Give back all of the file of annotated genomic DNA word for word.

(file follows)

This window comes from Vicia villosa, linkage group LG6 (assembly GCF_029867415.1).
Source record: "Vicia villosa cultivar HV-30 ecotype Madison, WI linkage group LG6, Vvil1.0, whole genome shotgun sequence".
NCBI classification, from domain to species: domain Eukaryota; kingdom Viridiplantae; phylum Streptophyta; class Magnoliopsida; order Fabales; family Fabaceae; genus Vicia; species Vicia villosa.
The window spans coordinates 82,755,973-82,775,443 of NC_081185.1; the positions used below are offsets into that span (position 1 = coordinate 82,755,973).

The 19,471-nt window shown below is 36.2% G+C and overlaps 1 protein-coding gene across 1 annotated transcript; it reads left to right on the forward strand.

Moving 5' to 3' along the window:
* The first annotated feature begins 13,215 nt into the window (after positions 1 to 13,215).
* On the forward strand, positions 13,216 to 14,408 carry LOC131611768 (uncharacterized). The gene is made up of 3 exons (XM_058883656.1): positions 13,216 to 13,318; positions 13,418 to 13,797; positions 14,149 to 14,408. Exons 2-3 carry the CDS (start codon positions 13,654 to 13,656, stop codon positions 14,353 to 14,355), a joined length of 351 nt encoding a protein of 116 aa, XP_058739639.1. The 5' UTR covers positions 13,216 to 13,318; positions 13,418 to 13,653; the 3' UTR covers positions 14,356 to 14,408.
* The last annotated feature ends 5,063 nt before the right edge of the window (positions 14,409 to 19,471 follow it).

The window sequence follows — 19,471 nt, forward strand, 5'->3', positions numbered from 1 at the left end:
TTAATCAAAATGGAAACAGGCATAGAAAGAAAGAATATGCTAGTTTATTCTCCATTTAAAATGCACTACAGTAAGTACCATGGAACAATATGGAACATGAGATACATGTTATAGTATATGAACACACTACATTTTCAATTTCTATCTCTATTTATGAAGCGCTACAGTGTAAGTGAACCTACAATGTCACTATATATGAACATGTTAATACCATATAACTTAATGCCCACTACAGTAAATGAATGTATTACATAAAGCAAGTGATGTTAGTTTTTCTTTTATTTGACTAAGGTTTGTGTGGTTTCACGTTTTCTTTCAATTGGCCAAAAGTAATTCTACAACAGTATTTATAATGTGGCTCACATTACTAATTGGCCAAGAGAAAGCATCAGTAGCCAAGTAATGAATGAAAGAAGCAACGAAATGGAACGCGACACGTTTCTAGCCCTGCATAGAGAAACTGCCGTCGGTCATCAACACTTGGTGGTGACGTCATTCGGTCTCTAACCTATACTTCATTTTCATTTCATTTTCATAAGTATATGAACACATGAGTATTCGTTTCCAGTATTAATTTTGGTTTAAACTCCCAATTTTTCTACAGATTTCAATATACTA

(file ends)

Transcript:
This window comes from Vicia villosa, linkage group LG6 (assembly GCF_029867415.1).
Source record: "Vicia villosa cultivar HV-30 ecotype Madison, WI linkage group LG6, Vvil1.0, whole genome shotgun sequence".
NCBI classification, from domain to species: domain Eukaryota; kingdom Viridiplantae; phylum Streptophyta; class Magnoliopsida; order Fabales; family Fabaceae; genus Vicia; species Vicia villosa.
The window spans coordinates 82,755,973-82,775,443 of NC_081185.1; the positions used below are offsets into that span (position 1 = coordinate 82,755,973).

The 19,471-nt window shown below is 36.2% G+C and overlaps 1 protein-coding gene across 1 annotated transcript; it reads left to right on the forward strand.

Moving 5' to 3' along the window:
* The first annotated feature begins 13,215 nt into the window (after positions 1 to 13,215).
* On the forward strand, positions 13,216 to 14,408 carry LOC131611768 (uncharacterized). The gene is made up of 3 exons (XM_058883656.1): positions 13,216 to 13,318; positions 13,418 to 13,797; positions 14,149 to 14,408. Exons 2-3 carry the CDS (start codon positions 13,654 to 13,656, stop codon positions 14,353 to 14,355), a joined length of 351 nt encoding a protein of 116 aa, XP_058739639.1. The 5' UTR covers positions 13,216 to 13,318; positions 13,418 to 13,653; the 3' UTR covers positions 14,356 to 14,408.
* The last annotated feature ends 5,063 nt before the right edge of the window (positions 14,409 to 19,471 follow it).

The window sequence follows — 19,471 nt, forward strand, 5'->3', positions numbered from 1 at the left end:
TTAATCAAAATGGAAACAGGCATAGAAAGAAAGAATATGCTAGTTTATTCTCCATTTAAAATGCACTACAGTAAGTACCATGGAACAATATGGAACATGAGATACATGTTATAGTATATGAACACACTACATTTTCAATTTCTATCTCTATTTATGAAGCGCTACAGTGTAAGTGAACCTACAATGTCACTATATATGAACATGTTAATACCATATAACTTAATGCCCACTACAGTAAATGAATGTATTACATAAAGCAAGTGATGTTAGTTTTTCTTTTATTTGACTAAGGTTTGTGTGGTTTCACGTTTTCTTTCAATTGGCCAAAAGTAATTCTACAACAGTATTTATAATGTGGCTCACATTACTAATTGGCCAAGAGAAAGCATCAGTAGCCAAGTAATGAATGAAAGAAGCAACGAAATGGAACGCGACACGTTTCTAGCCCTGCATAGAGAAACTGCCGTCGGTCATCAACACTTGGTGGTGACGTCATTCGGTCTCTAACCTATACTTCATTTTCATTTCATTTTCATAAGTATATGAACACATGAGTATTCGTTTCCAGTATTAATTTTGGTTTAAACTCCCAATTTTTCTACAGATTTCAATATACTA